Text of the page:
Analysis: Teachers Seek Equal Solution to Unequal Pay Gap

The teacher  compensation gap is real and many teachers, particularly the younger and least experienced teachers, are really disadvantaged by it.  But the district’s data show that this gap is not uniform across the pay scale and that the entry level teachers are much more heavily disadvantaged than the most experienced teachers who are at the top end of the pay scale.

According to district data (provided here),”the DTA salary schedule at Step 1 is about $3000 below the regional average for Step 1 and and nearly $4000 below the regional average in Step 5, and about $20 per day (10%) below the regional average daily rate.”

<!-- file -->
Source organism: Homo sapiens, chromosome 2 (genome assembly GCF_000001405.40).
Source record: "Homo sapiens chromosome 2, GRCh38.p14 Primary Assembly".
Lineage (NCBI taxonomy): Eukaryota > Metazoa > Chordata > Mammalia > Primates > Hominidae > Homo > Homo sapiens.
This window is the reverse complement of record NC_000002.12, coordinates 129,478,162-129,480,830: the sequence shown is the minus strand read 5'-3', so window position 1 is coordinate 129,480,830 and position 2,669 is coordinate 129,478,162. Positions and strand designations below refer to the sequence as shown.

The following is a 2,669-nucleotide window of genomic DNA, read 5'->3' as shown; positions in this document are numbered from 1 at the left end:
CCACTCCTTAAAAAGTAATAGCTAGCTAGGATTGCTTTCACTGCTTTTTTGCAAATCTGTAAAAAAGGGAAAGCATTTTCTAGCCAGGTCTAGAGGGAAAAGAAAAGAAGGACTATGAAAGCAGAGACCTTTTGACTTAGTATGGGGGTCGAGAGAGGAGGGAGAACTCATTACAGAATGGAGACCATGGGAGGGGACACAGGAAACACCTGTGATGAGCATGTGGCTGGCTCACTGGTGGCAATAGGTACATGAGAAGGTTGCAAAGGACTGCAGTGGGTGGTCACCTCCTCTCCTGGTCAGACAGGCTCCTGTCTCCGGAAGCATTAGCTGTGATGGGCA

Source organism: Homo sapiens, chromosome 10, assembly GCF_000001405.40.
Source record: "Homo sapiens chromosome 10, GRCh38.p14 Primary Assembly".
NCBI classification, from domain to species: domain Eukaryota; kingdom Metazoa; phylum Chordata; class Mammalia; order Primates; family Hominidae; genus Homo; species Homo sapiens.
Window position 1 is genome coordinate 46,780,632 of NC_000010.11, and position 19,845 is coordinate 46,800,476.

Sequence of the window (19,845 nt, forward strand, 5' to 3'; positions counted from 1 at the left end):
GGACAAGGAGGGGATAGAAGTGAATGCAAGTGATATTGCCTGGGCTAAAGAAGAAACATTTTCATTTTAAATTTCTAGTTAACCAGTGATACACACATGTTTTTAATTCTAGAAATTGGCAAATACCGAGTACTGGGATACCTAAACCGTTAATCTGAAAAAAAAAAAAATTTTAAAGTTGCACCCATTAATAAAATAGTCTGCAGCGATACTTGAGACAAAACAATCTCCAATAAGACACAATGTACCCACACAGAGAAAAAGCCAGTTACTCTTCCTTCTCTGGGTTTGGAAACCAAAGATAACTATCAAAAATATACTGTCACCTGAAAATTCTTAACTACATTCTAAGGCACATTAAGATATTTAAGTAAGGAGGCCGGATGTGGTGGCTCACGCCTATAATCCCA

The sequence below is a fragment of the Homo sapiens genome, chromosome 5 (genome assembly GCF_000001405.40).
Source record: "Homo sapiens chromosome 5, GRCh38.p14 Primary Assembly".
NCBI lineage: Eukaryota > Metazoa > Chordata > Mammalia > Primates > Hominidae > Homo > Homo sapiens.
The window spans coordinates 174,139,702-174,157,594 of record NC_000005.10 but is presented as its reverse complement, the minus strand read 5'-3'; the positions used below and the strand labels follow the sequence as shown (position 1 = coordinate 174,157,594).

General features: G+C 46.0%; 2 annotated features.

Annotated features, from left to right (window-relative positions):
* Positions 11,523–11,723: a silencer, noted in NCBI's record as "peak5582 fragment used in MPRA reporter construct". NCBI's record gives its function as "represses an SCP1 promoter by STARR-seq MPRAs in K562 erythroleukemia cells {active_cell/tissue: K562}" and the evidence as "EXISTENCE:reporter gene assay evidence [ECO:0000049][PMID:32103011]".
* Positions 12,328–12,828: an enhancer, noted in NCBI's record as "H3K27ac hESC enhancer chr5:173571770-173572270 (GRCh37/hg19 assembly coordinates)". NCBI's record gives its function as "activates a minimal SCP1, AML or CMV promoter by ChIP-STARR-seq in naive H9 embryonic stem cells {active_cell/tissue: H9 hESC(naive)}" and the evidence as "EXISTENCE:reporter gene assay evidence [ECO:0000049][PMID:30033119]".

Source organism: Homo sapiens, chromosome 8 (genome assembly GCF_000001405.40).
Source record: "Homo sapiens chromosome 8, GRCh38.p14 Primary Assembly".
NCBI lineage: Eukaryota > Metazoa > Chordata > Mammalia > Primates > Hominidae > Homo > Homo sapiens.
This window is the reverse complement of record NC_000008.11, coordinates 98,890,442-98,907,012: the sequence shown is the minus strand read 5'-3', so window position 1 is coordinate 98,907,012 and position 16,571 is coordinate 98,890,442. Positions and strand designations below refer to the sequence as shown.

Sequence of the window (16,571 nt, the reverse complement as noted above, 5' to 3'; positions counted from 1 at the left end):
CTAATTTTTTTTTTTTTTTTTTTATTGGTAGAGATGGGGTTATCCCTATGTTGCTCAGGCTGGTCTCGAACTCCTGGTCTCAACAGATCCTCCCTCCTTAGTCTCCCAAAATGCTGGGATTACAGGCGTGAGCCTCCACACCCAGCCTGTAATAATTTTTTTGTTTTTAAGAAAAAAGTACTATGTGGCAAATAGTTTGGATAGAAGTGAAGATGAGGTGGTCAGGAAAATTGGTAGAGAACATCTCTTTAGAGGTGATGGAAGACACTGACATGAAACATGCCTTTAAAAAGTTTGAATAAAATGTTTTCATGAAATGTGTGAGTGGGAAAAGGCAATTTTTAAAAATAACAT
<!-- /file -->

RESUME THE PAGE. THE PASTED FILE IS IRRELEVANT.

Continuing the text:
However, the numbers for the most part improve (except, strangely, for Steps 11 to 15) as you go up the pay scale.

The data show, “DJUSD salaries in Steps 6-10 are about $5,000 lower than regional average and about 5.4% or $18 below the regional average daily rate.”

However, when you get to Steps 11 to 15, they are now $5000 to $6000 lower than the regional average or “6.8% or $26 lower than the regional average daily rate.”

That gap closes considerably at the 16 to 20 steps which are now still lagging regional average, but from $2000 to $4000 below.  “DJUSD salaries in Steps 16-20 are 1.4% or $7 per day below the
average regional daily rate.”

The district’s approach from our understanding is to attempt to reduce if not eliminate the compensation gap across the board.  But that would require unequal pay increases for the teachers – something that DTA spoke out against on Thursday.

The teacher compensation gap exists all the way through the pay scale, but it is far worse at the lower end.  The teachers, it would seem, are not wanting to simply adjust the pay scale so that the new teachers are given a larger pay increase in order to close that gap while more experienced teachers, who are closer to begin with, get less of a pay increase.